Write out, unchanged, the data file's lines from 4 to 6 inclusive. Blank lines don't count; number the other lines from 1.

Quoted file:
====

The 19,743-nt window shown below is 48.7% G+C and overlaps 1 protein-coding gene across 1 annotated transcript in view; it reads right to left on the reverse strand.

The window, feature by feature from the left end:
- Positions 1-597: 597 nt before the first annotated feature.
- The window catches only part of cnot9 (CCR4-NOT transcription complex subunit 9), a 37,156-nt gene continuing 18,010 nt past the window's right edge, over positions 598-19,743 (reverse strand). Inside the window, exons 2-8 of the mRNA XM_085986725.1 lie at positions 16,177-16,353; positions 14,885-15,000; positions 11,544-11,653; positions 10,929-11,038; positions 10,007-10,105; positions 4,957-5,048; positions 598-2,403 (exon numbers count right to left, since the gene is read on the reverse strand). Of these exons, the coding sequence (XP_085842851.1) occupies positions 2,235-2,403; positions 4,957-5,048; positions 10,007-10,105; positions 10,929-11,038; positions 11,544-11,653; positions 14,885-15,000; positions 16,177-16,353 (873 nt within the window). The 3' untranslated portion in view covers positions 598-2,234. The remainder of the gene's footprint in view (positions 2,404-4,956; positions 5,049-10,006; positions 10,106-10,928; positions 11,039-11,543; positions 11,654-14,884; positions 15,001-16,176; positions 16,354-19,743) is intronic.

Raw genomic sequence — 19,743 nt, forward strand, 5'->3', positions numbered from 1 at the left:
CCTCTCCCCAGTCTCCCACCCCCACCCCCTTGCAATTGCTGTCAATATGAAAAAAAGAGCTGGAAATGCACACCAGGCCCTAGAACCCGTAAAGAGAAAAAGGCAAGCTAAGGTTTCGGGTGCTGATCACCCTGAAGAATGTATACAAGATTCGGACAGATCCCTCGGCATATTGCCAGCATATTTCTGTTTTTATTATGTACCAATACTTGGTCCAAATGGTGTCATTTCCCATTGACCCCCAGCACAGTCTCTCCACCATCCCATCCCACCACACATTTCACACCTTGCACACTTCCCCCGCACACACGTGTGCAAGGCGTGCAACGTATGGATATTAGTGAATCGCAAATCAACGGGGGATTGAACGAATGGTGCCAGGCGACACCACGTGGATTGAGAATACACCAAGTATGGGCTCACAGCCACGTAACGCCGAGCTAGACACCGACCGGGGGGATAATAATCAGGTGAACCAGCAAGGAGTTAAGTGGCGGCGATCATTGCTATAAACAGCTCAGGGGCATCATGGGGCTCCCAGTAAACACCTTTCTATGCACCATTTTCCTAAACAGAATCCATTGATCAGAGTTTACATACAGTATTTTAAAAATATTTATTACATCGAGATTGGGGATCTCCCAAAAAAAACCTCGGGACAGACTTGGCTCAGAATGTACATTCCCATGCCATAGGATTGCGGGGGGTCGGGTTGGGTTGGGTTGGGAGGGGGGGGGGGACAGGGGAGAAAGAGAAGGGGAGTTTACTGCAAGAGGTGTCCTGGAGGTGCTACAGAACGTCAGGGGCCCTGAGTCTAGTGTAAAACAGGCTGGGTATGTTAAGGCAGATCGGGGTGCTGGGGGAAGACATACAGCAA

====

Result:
- The window catches only part of cnot9 (CCR4-NOT transcription complex subunit 9), a 37,156-nt gene continuing 18,010 nt past the window's right edge, over positions 598-19,743 (reverse strand). Inside the window, exons 2-8 of the mRNA XM_085986725.1 lie at positions 16,177-16,353; positions 14,885-15,000; positions 11,544-11,653; positions 10,929-11,038; positions 10,007-10,105; positions 4,957-5,048; positions 598-2,403 (exon numbers count right to left, since the gene is read on the reverse strand). Of these exons, the coding sequence (XP_085842851.1) occupies positions 2,235-2,403; positions 4,957-5,048; positions 10,007-10,105; positions 10,929-11,038; positions 11,544-11,653; positions 14,885-15,000; positions 16,177-16,353 (873 nt within the window). The 3' untranslated portion in view covers positions 598-2,234. The remainder of the gene's footprint in view (positions 2,404-4,956; positions 5,049-10,006; positions 10,106-10,928; positions 11,039-11,543; positions 11,654-14,884; positions 15,001-16,176; positions 16,354-19,743) is intronic.

Raw genomic sequence — 19,743 nt, forward strand, 5'->3', positions numbered from 1 at the left:
CCTCTCCCCAGTCTCCCACCCCCACCCCCTTGCAATTGCTGTCAATATGAAAAAAAGAGCTGGAAATGCACACCAGGCCCTAGAACCCGTAAAGAGAAAAAGGCAAGCTAAGGTTTCGGGTGCTGATCACCCTGAAGAATGTATACAAGATTCGGACAGATCCCTCGGCATATTGCCAGCATATTTCTGTTTTTATTATGTACCAATACTTGGTCCAAATGGTGTCATTTCCCATTGACCCCCAGCACAGTCTCTCCACCATCCCATCCCACCACACATTTCACACCTTGCACACTTCCCCCGCACACACGTGTGCAAGGCGTGCAACGTATGGATATTAGTGAATCGCAAATCAACGGGGGATTGAACGAATGGTGCCAGGCGACACCACGTGGATTGAGAATACACCAAGTATGGGCTCACAGCCACGTAACGCCGAGCTAGACACCGACCGGGGGGATAATAATCAGGTGAACCAGCAAGGAGTTAAGTGGCGGCGATCATTGCTATAAACAGCTCAGGGGCATCATGGGGCTCCCAGTAAACACCTTTCTATGCACCATTTTCCTAAACAGAATCCATTGATCAGAGTTTACATACAGTATTTTAAAAATATTTATTACATCGAGATTGGGGATCTCCCAAAAAAAACCTCGGGACAGACTTGGCTCAGAATGTACATTCCCATGCCATAGGATTGCGGGGGGTCGGGTTGGGTTGGGTTGGGAGGGGGGGGGGGACAGGGGAGAAAGAGAAGGGGAGTTTACTGCAAGAGGTGTCCTGGAGGTGCTACAGAACGTCAGGGGCCCTGAGTCTAGTGTAAAACAGGCTGGGTATGTTAAGGCAGATCGGGGTGCTGGGGGAAGACATACAGCAA